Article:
In the original Conan the Barbarian movie, the young Conan and his peers are captured and forced to turn a giant wheel called the Wheel of Pain, for reasons that are not apparent. Over time, all of young Conan’s peers die, and he is left to turn the giant wheel alone. Because he is forced to exert the effort to turn the wheel, he is transformed in the big, strong Conan that becomes a warrior.
Without exertion, you don’t grow. Without having to push against real resistance, you do not grow. Without an obstacle, there is no need to reach deep down and discover what you are truly capable of.
You have to push against your desire for comfort. You have to push against the tendency to procrastinate, putting off what needs to be done now and seek escapism and distraction instead.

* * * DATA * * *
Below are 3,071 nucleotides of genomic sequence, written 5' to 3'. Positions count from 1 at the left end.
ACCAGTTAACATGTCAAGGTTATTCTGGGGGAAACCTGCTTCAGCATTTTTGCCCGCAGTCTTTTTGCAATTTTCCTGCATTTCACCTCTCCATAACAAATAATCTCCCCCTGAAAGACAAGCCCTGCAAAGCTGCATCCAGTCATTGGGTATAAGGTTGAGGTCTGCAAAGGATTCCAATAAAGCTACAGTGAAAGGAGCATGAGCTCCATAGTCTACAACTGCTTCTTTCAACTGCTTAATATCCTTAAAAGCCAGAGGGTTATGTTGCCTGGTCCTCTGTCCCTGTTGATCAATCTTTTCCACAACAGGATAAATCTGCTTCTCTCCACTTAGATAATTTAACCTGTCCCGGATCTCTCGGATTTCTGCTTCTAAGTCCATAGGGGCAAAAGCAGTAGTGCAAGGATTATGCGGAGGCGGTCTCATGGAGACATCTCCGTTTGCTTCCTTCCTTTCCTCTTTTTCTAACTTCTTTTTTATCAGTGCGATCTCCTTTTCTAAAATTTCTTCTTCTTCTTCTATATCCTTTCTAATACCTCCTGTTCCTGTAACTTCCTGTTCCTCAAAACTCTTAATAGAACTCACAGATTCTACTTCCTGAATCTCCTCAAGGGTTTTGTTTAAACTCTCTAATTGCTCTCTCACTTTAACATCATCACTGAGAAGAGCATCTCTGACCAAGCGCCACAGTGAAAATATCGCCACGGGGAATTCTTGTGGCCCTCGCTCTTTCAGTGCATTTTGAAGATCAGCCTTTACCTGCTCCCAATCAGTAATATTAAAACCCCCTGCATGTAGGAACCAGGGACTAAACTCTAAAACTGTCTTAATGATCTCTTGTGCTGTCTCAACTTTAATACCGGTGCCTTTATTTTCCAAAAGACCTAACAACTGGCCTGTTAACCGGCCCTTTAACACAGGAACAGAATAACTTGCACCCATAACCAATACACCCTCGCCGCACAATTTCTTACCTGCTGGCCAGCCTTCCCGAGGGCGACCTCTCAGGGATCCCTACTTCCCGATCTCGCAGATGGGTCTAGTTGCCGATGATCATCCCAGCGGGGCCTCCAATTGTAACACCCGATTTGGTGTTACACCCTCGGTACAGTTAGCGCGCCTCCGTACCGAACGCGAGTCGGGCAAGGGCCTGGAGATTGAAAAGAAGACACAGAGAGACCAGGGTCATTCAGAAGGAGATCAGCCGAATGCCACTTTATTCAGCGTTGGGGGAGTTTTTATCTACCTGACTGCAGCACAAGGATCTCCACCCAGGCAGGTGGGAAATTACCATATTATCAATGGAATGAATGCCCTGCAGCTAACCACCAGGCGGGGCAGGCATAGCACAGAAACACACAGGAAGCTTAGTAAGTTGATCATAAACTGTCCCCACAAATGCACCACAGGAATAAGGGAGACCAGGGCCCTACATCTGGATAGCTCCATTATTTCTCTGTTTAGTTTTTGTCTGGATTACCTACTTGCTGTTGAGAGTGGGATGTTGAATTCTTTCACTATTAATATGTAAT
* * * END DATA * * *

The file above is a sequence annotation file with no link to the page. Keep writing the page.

You must push back against your propensity to make excuses, to doubt yourself, and to allow your fears to prevent you from acting, all of which may be as heavy as the Wheel of Pain.
You cannot leave the task you would rather avoid undone. If you are going to grow and develop, you have to act swiftly and without hesitation, doing what needs to be done until it no longer holds any power over you. The same is true for the difficult conversations about the tricky topics you hope you never have to address, which you need to treat like a bandaid you pull off quickly and violently to avoid dragging out the discomfort.
Anything worth having is not gained without struggle, without effort, without exertion, or without some form of sacrifice. The more you have to push against the resistance, the more you value what you attain and what you become. The more valuable, the more you have to push.
Adversity is a gift, even if you don’t recognize its value until some time later.
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Filed under: Adversity